What proportion of Australian school students aged 12-17 years have used pharmaceutical drugs?
The majority of Australian school students aged 12-17 years have used analgesics (for either medical or non-medical purposes) in their lifetime (95%), in the past year (92%), and in the past month (66%). Thirty-nine percent used analgesics in the past week. Smaller proportions had used tranquillisers (for non-medical purposes) in their lifetime (20%), past year (13%), past month (6%), and past week (4%).
Source: Cancer Council Victoria. (2018). ASSAD 2017 Statistics & Trends: Australian secondary school students' use of tobacco, alcohol, over-the-counter drugs, and illicit substances.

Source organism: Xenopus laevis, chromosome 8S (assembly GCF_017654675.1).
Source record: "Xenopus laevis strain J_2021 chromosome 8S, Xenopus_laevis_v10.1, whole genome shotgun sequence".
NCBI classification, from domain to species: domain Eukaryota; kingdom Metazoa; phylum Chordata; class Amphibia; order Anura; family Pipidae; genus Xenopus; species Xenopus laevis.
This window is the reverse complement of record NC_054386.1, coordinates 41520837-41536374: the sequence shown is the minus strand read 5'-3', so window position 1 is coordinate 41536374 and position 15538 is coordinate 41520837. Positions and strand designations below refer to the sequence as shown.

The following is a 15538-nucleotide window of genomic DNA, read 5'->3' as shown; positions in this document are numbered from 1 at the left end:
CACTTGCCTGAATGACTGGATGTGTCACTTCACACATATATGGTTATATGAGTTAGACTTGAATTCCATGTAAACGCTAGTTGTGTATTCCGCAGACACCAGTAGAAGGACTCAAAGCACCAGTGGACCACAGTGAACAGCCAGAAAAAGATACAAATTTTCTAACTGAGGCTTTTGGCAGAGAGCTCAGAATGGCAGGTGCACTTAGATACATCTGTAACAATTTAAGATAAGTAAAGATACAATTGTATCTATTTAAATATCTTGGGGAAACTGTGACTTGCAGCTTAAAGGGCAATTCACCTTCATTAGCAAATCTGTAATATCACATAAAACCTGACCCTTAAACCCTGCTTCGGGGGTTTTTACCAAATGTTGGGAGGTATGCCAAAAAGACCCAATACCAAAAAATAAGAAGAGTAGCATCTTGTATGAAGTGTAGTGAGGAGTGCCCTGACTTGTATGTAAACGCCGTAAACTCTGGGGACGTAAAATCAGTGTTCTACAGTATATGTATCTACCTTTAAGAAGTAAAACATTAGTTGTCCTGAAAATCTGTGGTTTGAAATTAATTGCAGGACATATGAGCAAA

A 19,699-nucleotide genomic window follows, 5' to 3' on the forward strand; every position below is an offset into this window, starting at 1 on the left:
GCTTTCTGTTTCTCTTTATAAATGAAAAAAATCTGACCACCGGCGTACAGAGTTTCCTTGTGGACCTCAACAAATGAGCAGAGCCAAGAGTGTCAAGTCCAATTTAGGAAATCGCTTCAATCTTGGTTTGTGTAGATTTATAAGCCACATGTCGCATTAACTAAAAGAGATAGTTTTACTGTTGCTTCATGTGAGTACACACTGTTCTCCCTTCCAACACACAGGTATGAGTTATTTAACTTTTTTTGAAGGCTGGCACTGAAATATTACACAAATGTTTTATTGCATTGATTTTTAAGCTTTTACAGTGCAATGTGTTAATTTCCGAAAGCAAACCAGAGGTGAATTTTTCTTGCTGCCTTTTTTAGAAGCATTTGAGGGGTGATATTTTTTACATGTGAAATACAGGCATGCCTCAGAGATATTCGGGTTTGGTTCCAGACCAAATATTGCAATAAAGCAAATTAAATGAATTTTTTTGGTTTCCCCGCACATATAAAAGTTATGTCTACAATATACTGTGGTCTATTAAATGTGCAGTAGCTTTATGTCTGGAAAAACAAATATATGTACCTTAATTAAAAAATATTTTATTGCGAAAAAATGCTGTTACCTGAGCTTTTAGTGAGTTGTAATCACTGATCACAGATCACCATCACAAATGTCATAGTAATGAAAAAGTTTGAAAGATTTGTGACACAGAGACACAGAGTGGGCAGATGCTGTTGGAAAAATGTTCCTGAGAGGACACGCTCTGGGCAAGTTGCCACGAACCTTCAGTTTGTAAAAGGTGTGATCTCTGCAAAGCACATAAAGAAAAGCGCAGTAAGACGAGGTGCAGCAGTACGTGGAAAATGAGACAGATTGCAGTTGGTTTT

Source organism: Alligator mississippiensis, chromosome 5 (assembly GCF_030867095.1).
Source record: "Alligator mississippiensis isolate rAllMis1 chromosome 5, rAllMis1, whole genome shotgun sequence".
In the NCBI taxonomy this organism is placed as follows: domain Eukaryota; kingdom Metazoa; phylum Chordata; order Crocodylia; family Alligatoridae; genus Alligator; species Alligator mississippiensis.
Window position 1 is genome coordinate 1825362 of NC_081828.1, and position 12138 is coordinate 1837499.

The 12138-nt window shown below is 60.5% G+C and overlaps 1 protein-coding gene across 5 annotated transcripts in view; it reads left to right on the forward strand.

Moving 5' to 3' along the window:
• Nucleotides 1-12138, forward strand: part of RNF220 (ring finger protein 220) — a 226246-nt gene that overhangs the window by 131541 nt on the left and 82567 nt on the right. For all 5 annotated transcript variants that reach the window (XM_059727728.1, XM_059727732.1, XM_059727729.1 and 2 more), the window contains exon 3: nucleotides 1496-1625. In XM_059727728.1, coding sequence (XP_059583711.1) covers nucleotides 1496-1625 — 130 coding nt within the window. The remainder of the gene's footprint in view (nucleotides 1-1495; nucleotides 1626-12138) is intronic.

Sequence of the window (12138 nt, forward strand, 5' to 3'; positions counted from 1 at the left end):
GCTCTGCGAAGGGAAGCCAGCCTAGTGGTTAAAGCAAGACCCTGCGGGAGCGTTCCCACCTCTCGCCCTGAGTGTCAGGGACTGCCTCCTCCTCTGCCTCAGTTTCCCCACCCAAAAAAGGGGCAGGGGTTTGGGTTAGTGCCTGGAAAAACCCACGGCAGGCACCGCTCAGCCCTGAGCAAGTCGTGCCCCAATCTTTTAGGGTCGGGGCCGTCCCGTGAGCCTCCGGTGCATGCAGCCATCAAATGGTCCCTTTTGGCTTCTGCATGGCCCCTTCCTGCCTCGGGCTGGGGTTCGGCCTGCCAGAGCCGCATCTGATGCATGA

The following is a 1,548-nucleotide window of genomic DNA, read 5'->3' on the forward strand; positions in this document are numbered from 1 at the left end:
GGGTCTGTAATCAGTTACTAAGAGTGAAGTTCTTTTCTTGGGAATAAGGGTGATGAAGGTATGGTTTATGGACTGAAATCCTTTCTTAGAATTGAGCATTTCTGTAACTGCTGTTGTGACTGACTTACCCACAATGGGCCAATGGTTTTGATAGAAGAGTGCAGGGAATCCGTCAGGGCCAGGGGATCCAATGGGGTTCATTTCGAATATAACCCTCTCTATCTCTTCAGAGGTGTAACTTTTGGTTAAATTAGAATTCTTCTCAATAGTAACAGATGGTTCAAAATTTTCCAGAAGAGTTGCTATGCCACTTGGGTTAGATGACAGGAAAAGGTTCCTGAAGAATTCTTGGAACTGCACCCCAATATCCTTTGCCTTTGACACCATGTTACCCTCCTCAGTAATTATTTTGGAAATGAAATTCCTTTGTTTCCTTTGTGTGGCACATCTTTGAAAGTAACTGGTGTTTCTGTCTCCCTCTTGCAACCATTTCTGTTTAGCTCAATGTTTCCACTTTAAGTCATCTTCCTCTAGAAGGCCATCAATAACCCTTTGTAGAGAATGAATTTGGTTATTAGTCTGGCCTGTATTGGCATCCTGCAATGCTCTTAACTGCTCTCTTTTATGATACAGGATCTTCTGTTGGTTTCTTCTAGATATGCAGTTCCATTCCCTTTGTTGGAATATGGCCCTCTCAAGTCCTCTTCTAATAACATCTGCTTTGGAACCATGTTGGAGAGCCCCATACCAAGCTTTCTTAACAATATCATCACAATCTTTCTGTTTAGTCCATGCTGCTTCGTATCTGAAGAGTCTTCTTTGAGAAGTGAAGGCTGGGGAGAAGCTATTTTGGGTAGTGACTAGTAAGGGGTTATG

Please note: This FAQ uses data from the Australian Secondary Students’ Alcohol and Drug Survey, which defines the pharmaceutical drugs referred to in this question as: the medical or non-medical use of analgesics (defined as: pain-killers/analgesics such as ‘Disprin®’, ‘Panadol®’ or ‘Nurofen®’) and the non-medical use of tranquillisers (defined as sleeping tablets, tranquillisers, sedatives or benzodiazepines, such as valium, mogadon, diazepam, temazepam (mazzies, vallies, moggies, jellies), serepax (serries) or rohypnol (rohies, barbs)).